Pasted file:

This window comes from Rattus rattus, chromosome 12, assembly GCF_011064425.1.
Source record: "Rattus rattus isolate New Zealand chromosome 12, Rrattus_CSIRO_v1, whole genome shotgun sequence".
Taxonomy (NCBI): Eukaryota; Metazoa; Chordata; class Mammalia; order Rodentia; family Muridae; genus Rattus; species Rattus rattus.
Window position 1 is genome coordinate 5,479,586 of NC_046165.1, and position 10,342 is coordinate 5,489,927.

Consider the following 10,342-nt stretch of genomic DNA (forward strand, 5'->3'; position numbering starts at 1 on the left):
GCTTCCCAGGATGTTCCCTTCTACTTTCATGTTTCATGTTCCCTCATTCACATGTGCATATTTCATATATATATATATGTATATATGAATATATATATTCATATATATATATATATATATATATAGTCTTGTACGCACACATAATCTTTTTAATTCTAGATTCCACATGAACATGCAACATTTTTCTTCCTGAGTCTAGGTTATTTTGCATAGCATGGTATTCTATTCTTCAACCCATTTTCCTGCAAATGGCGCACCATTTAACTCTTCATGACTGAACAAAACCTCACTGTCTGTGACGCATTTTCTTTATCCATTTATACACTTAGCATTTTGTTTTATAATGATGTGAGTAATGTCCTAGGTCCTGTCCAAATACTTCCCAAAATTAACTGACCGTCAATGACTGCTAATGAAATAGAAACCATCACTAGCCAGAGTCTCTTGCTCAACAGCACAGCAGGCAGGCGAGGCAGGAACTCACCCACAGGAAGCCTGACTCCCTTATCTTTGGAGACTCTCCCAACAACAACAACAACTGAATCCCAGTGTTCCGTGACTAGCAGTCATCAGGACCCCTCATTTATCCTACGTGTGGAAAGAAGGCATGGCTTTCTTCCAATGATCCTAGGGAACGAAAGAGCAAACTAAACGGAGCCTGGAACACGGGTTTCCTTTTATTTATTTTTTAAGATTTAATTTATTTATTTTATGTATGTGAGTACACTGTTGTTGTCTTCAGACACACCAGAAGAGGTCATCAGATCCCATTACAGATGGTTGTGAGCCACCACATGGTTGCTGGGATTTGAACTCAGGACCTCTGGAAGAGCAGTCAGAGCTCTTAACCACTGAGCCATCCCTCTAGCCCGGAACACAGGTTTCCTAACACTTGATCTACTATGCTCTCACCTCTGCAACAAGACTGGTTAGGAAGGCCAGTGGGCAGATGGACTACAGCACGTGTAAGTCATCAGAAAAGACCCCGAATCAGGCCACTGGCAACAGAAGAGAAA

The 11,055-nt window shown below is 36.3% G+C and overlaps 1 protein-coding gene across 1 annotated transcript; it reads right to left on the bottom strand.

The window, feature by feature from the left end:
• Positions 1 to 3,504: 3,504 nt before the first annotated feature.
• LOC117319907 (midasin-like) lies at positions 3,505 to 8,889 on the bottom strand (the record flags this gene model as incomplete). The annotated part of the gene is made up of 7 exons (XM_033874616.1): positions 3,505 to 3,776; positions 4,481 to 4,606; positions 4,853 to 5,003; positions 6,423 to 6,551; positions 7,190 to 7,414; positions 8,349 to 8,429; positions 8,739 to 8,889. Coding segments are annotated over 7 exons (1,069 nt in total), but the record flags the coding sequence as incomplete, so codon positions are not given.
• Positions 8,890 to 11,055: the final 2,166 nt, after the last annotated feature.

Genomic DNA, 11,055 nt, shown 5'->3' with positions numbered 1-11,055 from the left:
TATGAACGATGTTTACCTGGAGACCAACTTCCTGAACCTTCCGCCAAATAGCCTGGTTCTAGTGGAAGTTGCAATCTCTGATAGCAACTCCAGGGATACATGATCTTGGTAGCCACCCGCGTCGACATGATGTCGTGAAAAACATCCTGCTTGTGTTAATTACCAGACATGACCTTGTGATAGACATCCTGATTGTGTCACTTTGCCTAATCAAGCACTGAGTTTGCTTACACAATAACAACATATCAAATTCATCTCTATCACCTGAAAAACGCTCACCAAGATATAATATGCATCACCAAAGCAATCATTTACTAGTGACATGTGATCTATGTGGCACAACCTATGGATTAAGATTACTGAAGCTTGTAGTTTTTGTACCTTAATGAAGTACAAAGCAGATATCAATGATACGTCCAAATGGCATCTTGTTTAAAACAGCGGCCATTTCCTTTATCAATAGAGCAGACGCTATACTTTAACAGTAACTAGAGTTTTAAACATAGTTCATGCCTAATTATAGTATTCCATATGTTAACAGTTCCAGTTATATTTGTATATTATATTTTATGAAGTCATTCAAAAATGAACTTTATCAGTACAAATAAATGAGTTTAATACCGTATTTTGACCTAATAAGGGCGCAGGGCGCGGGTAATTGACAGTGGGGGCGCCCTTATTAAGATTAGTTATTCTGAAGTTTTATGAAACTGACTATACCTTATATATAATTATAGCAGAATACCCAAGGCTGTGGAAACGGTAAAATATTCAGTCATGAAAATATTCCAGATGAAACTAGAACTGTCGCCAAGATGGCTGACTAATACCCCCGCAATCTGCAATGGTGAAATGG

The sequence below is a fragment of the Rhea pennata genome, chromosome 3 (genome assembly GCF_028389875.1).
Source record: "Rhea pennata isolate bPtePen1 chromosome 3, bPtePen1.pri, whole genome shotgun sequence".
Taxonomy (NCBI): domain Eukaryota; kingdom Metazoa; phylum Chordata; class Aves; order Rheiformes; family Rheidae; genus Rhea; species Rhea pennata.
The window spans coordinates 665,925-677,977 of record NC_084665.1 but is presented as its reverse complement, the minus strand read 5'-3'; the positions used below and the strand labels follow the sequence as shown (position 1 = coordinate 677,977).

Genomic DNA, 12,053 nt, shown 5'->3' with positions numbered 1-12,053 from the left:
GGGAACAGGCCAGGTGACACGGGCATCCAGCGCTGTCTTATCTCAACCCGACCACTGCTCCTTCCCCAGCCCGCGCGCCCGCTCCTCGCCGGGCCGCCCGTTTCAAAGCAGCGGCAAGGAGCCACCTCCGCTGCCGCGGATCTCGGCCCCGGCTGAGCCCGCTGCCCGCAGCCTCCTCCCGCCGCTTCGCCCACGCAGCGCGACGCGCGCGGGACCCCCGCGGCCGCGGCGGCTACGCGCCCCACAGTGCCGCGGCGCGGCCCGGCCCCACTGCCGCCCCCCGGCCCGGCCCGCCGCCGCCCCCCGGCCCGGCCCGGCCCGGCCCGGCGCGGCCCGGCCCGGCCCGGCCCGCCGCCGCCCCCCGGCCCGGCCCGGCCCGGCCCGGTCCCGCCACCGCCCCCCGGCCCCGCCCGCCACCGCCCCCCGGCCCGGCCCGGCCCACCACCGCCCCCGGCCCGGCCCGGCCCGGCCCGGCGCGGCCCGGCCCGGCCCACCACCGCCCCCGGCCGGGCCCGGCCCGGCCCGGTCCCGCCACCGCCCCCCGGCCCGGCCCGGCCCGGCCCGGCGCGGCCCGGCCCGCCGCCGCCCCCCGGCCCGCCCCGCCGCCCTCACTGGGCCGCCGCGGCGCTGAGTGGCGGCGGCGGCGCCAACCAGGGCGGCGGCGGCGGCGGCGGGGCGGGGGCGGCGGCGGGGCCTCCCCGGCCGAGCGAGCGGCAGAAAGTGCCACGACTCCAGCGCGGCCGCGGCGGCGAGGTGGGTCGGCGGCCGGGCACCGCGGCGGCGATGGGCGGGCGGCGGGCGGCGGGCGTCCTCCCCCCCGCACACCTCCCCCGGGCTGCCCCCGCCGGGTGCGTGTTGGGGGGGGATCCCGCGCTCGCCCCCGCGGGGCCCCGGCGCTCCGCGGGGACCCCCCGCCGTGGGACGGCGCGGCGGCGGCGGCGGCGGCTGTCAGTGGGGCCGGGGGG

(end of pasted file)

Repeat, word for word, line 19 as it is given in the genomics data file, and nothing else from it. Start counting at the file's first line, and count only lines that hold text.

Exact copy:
GGGAACAGGCCAGGTGACACGGGCATCCAGCGCTGTCTTATCTCAACCCGACCACTGCTCCTTCCCCAGCCCGCGCGCCCGCTCCTCGCCGGGCCGCCCGTTTCAAAGCAGCGGCAAGGAGCCACCTCCGCTGCCGCGGATCTCGGCCCCGGCTGAGCCCGCTGCCCGCAGCCTCCTCCCGCCGCTTCGCCCACGCAGCGCGACGCGCGCGGGACCCCCGCGGCCGCGGCGGCTACGCGCCCCACAGTGCCGCGGCGCGGCCCGGCCCCACTGCCGCCCCCCGGCCCGGCCCGCCGCCGCCCCCCGGCCCGGCCCGGCCCGGCCCGGCGCGGCCCGGCCCGGCCCGGCCCGCCGCCGCCCCCCGGCCCGGCCCGGCCCGGCCCGGTCCCGCCACCGCCCCCCGGCCCCGCCCGCCACCGCCCCCCGGCCCGGCCCGGCCCACCACCGCCCCCGGCCCGGCCCGGCCCGGCCCGGCGCGGCCCGGCCCGGCCCACCACCGCCCCCGGCCGGGCCCGGCCCGGCCCGGTCCCGCCACCGCCCCCCGGCCCGGCCCGGCCCGGCCCGGCGCGGCCCGGCCCGCCGCCGCCCCCCGGCCCGCCCCGCCGCCCTCACTGGGCCGCCGCGGCGCTGAGTGGCGGCGGCGGCGCCAACCAGGGCGGCGGCGGCGGCGGCGGGGCGGGGGCGGCGGCGGGGCCTCCCCGGCCGAGCGAGCGGCAGAAAGTGCCACGACTCCAGCGCGGCCGCGGCGGCGAGGTGGGTCGGCGGCCGGGCACCGCGGCGGCGATGGGCGGGCGGCGGGCGGCGGGCGTCCTCCCCCCCGCACACCTCCCCCGGGCTGCCCCCGCCGGGTGCGTGTTGGGGGGGGATCCCGCGCTCGCCCCCGCGGGGCCCCGGCGCTCCGCGGGGACCCCCCGCCGTGGGACGGCGCGGCGGCGGCGGCGGCGGCTGTCAGTGGGGCCGGGGGG